2020 Year in Review
In a year like no other, UNICEF was here with you in the hardest moments
As the COVID-19 pandemic raged and waves of social change swelled, UNICEF was there — working nonstop to save, protect and improve the lives of vulnerable children and families in Thailand and around the world. Despite unprecedented challenges, this year was also one in which great strides were made for children’s rights. Take a look back at UNICEF and partners’ impact this year — which would be impossible without our supporters and volunteers.
Responding to COVID-19
The pandemic has unleashed an unprecedented crisis, exposing and exacerbating existing inequalities and injustices. During this year of many lost lives and livelihoods, supporting those in need was more important than ever.
UNICEF delivered critical supplies to help protect children and families in schools, early childhood development centres, migrant learning centres and on the streets with partners including USAID, Unilever Thailand, Raks Thai Foundation, World Vision, Foundation for Slum Child Care and Friends-International and migrant youth leaders. Soap, hand sanitizers, digital thermometers and testing reagents, as well as information materials on hygiene and health in Burmese, Khmer and Lao, helped vulnerable communities cope with the new normal.
We informed children and families on how to stay safe, continue learning, do fun activities together and look after their mental health during lockdowns and school closures through My Hero is You storybooks, activity booklets with volunteers’ artwork and social media campaigns such as iStayHomeToo, iWish, Learning at Home, Back to School and Be Prepared, Don’t Be Scared.
We guided children, families and teachers on going back to school safely with learning activity manuals in partnership with the Government of Japan and with safety guidelines. Children were eager to rebuild a daily routine of learning, while adjusting to a school year like no other.
We gathered the voices of young people to understand their most pressing challenges and generated evidence on the impact of the pandemic to help inform the COVID-19 policy response. The rapid assessments with Oxford Policy Management and with Mahidol University contributed to our understanding of the socio-economic effects of the pandemic and its impact on children left behind.
We advocated for strengthening social protection with our partners to help protect the most vulnerable children and families from falling into deeper poverty and build their resilience to future crises. More than 1.4 million children from poor and near-poor families received an emergency top-up to the Child Support Grant for three months.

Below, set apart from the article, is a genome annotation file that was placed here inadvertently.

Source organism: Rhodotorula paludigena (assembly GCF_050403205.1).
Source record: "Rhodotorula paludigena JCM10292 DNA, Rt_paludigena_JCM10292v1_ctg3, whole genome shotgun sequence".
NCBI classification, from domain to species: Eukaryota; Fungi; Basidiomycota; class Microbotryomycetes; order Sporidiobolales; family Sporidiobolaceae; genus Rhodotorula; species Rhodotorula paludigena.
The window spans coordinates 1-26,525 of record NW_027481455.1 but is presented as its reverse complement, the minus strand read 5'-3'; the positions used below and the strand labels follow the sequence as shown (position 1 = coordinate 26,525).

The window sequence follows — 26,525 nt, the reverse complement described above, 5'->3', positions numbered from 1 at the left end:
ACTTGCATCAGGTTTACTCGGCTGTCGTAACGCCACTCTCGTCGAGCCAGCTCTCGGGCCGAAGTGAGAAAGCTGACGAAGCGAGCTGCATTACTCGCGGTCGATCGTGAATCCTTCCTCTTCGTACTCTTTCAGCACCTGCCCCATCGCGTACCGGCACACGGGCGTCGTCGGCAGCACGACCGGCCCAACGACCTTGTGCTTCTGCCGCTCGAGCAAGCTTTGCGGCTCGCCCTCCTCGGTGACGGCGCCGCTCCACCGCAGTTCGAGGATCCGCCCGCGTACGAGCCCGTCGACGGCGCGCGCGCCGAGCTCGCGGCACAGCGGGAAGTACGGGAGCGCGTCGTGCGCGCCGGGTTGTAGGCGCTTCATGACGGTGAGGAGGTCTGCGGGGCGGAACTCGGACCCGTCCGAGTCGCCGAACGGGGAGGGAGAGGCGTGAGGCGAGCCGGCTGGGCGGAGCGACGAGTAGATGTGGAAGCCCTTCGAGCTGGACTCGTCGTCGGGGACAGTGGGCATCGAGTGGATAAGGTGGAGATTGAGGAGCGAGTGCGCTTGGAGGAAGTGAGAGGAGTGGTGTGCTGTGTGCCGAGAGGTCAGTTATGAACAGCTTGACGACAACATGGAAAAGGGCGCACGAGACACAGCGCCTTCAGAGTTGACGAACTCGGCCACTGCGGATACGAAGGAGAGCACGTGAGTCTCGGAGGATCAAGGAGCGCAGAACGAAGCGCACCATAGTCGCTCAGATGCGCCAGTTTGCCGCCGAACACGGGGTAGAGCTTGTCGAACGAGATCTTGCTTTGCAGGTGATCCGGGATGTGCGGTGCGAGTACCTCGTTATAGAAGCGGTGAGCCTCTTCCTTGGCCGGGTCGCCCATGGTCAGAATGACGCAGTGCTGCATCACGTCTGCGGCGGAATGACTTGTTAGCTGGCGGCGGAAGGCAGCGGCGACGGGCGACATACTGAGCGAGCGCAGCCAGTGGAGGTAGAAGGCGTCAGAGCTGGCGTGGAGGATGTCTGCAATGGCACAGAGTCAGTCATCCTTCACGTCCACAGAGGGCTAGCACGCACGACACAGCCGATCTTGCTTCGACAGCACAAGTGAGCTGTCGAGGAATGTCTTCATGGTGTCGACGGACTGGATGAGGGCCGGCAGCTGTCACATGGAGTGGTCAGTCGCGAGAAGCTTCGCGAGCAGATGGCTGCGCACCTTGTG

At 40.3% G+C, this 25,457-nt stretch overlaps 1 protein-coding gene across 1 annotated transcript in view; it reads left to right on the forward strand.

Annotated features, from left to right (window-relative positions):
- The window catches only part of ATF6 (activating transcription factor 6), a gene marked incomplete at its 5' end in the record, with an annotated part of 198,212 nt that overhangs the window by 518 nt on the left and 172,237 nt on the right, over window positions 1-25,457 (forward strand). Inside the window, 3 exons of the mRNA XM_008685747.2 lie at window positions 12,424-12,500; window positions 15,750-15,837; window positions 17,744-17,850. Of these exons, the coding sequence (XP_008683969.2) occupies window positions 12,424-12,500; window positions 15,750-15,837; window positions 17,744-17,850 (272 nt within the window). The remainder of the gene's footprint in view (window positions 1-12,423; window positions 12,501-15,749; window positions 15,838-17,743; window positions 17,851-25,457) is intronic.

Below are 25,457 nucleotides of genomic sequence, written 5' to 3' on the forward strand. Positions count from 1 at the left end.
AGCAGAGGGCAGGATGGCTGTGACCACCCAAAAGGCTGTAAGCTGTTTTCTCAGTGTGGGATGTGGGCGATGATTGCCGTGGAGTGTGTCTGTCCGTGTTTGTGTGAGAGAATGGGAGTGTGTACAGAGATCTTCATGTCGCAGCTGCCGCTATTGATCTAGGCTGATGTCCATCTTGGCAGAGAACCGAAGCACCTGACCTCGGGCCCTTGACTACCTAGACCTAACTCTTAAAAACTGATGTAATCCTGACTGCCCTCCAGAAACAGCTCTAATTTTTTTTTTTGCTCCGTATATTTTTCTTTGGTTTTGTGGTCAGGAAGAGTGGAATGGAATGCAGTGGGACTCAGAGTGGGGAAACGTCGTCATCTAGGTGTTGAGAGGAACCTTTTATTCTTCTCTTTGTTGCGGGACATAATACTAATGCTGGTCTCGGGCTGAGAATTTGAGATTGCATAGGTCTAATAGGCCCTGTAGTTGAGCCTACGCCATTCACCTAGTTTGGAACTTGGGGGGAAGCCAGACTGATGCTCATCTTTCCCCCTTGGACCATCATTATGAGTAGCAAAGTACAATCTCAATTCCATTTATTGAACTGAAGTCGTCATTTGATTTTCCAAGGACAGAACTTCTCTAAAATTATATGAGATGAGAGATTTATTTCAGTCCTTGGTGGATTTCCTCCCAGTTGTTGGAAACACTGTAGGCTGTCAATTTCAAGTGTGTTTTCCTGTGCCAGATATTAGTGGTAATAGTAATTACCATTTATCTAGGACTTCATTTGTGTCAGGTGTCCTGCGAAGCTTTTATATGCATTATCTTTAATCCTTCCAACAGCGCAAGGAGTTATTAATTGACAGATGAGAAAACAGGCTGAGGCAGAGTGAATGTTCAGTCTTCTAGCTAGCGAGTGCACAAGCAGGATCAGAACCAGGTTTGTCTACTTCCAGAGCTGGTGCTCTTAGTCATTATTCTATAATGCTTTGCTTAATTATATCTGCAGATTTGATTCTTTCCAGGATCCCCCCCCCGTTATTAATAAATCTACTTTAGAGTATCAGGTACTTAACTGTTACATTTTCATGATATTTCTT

We mobilized support for children and families affected by the pandemic through our first virtual concert Love Delivery Fest on WorkpointOfficial’s YouTube Channel with more than 26 celebrities, raising around US$125,000 (approximately 3.75 million baht).
Continuing our mission for a better life for every child
The pandemic caused major disruption but did not spell defeat for our progress for children’s rights. We evolved to meet these new challenges – by going online during lockdown and growing volunteer power.
We launched The Sound of Happiness podcast and album with Thailand’s Department of Mental Health and JOOX Thailand to normalize mental health conversations for children and young people. Young celebrities like Peck Palitchoke, Bambam, Bright Win and MILLI and young activists opened up about their mental health struggles, statelessness, disability, sexual orientation and seeking mental health help.
We empowered 466 Thai youth to design solutions for better education and employment opportunities for their generation through the Generation Unlimited Youth Challenge with UNDP Thailand and Saturday School Foundation. For the second year young innovators from southern Thailand have emerged global winners and will turn their idea into reality with mentorship and US$15,000 (approximately 470,000 baht) in seed funding.
We released MICS 6, the largest national survey on the situation of children and women in Thailand, with the National Statistical Office. The findings show progress in many key areas, including a significant drop in adolescent birth rates and violent discipline at home, but also a worrying trend in child nutrition and school drop-out among secondary-school aged children.
We called for the protection of children and young people in schools and amid protests. Our then-Country Representative answered your questions on their right to participation and UNICEF’s non-political position.
We mobilized and trained volunteer leaders, youth counsellors, cartoonists, graphic designers and many other professionals through our I Am UNICEF volunteer programme to respond to COVID-19 in their communities and beyond. Around 2,000 volunteers made information on COVID-19 accessible and engaging for children and families by creating artwork for and distributing more than 30,000 activity booklets and offering peer support for online learning, for example.
We promoted reading among children on the topic of hygiene under this year’s Reading Saves Lives theme in our Every Child Can Read campaign with the Office of the Basic Education Commission, USAID, Central Food Hall and Tops. Across 60 schools, children learned about handwashing, wearing a face mask, practicing physical distancing and coping with stress and teachers learned how to integrate reading and COVID-19 prevention in the classroom.
As one of the world’s largest humanitarian organizations, UNICEF along with our partners and volunteers will continue to fight for every child to survive and thrive, this year and in the years to come.